Northern Lights visible in England and Wales as severe solar storm hits

By John Mercury May 11, 2024

The skies over the UK were lit up in a brilliant pink and green from the Northern Lights last night due to a severe solar storm.

The impressive Aurora Borealis, usually only visible from northern parts of the British Isles, was visible across large parts of the UK overnight, including Scotland, Wales, Northern Ireland and, unusually, southern England.

Scroll down to see some of the pictures from across the UK…

Northern Lights from High Wycombe
High Wycombe

It comes after America’s National Oceanic and Atmospheric Administration (NOAA) issued its first severe solar storm warning since 2005 yesterday as a huge geomagnetic storm raced towards Earth.

Fears were also raised that the storm could interfere with infrastructure, including the power grid and satellites.

See the latest weather forecast where you are

The huge solar storm was created by successive coronal mass ejections (CMEs) that have left space a “mess”, one space physicist told Sky News.

CMEs are when a large cloud of high energy plasma erupts from the Sun, into space, and currently there is a sunspot spitting a number out – aimed right at Earth.

Northern Lights from Hazlemere, Bucks
Hazlemere, Bucks

‘Space is a mess’

Professor Mathew Owens, a space physicist at the University of Reading’s department of meteorology, told Sky News: “Space is a mess right now, there’s six or seven of these eruptions piling up right now between the Sun and Earth and we’re predicting they’re going to arrive at 2am [11 May].”

Ahead of the event, the Met Office told Sky News: “With clear spells likely for many on Friday night, there’s an increased chance of aurora visibility for some, particularly across Scotland, Northern Ireland and parts of northern England and Wales.

“Given the right conditions, there is the chance it may even be visible further south.”

How to see the Northern Lights

The good news is that many places will have clear skies overnight and it’s not going to be too cold either.

The best chance of seeing the Northern Lights will be from Scotland and Northern Ireland, although the northern and western isles will be cloudier at times.

Parts of northern England and North Wales may also get lucky, especially if you can get onto higher ground away from the light pollution of the towns and cities.

It’s less likely you’ll see them further south, but not impossible.

It might sound obvious, but as well as clear and dark skies you need to look towards the northern horizon, so a north-facing coast is a great place.

And even if you can’t see much with your eyes, try using your smartphone or camera. Even better if you have a tripod and can set up a long exposure.

Interestingly, the solar flares will also boost UV levels. Something to watch out for over the next couple of days in the sunshine.

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Professor Owens added: “The worry is there’ll be effects on the power grid. I don’t expect those to be significant but you never know.”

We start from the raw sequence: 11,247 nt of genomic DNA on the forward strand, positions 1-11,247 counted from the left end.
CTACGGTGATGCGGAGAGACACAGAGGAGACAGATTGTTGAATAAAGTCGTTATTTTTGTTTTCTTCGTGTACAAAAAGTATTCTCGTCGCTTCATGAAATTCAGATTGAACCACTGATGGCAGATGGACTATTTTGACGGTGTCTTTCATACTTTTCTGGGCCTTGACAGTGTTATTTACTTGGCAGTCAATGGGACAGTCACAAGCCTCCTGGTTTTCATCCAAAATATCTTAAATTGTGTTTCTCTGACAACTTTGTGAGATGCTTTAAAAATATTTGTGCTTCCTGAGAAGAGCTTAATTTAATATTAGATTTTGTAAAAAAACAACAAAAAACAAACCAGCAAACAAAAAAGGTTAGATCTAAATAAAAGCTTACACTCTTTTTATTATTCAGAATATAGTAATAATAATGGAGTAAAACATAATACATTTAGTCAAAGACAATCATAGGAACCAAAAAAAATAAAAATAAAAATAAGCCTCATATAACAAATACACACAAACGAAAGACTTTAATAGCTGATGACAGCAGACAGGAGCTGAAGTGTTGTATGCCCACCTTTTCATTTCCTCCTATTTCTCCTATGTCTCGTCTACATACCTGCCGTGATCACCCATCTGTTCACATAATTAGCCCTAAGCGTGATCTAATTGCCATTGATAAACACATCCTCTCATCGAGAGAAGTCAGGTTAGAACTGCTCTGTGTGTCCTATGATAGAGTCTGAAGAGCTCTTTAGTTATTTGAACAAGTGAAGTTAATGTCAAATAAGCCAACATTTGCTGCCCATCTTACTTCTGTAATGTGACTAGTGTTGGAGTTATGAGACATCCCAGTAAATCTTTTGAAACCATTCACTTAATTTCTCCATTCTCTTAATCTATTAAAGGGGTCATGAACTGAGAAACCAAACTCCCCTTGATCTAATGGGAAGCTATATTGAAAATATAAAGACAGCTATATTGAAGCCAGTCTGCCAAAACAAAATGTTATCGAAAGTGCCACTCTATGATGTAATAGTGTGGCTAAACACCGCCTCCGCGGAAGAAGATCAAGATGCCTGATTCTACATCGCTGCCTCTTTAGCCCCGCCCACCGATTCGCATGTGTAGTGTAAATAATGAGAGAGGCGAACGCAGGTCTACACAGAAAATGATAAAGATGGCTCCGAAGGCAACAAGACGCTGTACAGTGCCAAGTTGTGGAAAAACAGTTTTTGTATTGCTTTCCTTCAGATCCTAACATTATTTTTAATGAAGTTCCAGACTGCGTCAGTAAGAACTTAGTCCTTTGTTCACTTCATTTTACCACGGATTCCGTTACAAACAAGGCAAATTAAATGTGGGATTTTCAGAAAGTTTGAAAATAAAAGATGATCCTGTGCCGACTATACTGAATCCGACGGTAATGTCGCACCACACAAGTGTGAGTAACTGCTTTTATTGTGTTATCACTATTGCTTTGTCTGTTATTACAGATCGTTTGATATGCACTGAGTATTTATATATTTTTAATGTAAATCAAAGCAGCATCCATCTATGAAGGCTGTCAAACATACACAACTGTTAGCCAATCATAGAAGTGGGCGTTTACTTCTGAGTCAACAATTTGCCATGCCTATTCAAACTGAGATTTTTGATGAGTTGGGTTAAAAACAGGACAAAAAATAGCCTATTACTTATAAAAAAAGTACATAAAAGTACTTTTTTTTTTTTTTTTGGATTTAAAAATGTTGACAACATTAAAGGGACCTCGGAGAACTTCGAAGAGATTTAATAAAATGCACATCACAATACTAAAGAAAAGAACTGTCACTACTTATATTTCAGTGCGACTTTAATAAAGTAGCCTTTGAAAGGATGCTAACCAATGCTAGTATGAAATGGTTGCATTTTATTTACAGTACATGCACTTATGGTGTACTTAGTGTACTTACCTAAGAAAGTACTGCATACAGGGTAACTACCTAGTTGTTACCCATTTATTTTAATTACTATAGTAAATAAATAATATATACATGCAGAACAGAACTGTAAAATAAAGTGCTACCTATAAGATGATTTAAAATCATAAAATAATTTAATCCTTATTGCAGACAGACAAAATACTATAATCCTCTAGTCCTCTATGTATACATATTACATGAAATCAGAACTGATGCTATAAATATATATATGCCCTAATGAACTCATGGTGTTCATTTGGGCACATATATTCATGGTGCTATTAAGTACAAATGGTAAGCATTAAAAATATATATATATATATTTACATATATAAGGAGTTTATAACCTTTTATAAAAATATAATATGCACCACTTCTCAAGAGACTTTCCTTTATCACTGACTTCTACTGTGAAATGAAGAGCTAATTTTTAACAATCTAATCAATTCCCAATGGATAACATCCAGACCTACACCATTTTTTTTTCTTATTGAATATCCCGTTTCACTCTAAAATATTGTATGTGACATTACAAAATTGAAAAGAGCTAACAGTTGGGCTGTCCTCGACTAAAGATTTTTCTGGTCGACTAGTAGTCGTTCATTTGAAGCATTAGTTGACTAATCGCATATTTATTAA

The NOAA says: “Geomagnetic storms can … potentially disrupt communications, the electric power grid, navigation, radio and satellite operations.”

Northern Lights from Somerton, north Oxfordshire
Somerton, north Oxfordshire

Satellites are also vulnerable because they can be affected directly by radiation caused by CMEs, while power grids are affected because the solar discharge can warp the Earth’s own magnetic field, impacting them.

The solar flares and CMEs that have caused all the “mess” in space began on 8 May and picked up the pace in recent days.

The explosion of plasma and magnetic fields are focused in one sunspot that is actually visible from Earth and can be seen safely through a pair of eclipse glasses.

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It’s difficult to predict the precise impacts, or exactly how far south the Northern Lights will reach because of natural uncertainty within forecasts and the difficulty of measuring the oncoming electromagnetic fields of the eruptions too far ahead of time.

This gives them “very little warning” to the potential severity of the impacts.

Northern Lights from Bournemouth. Pic: Jamie Trowbridge
Bournemouth. Pic: Jamie Trowbridge

A spokesperson for Energy Networks Association, which represents the UK’s electricity networks, told Sky News: “The energy industry plans for a range of events far and wide – including into space.

“We’re monitoring the space weather forecast carefully.”

Here are some of the best pictures we’ve received so far…

The Northern Lights, taken from Shenley in Hertfordshire.
Shenley in Hertfordshire

Northern Lights from Little Horsted, East Sussex. Pic: Max Coates
Little Horsted, East Sussex. Pic: Max Coates

Northern Lights over Great Malvern. Pic: Callum Welfare
Great Malvern. Pic: Callum Welfare

Northern Lights from Windsor

Northern Lights over Salisbury. Pic: Elena Toms
Salisbury. Pic: Elena Toms

Northern Lights from High Wycombe
High Wycombe

The Northern Lights from Watford. Pic: Tom Carroll
Watford. Pic: Tom Carroll

The Northern Lights, from Hardy's Monument, Dorchester, Dorset. Pic: Sam Williams
Dorchester, Dorset. Pic: Sam Williams

Northern Lights from Scotland. Pic: Sarah Mills
Scotland. Pic: Sarah Mills

The Northern Lights, from Watford

Northern Lights over Northwood, north west London
Northwood, north west London

Northern Lights from Burnham, South Bucks.
Burnham, South Bucks

Northern Lights from Southend, Essex
Southend, Essex

Northern Lights over Cornwall

Northern Lights over north Norfolk. Pic: Dave Rees
North Norfolk. Pic: Dave Rees


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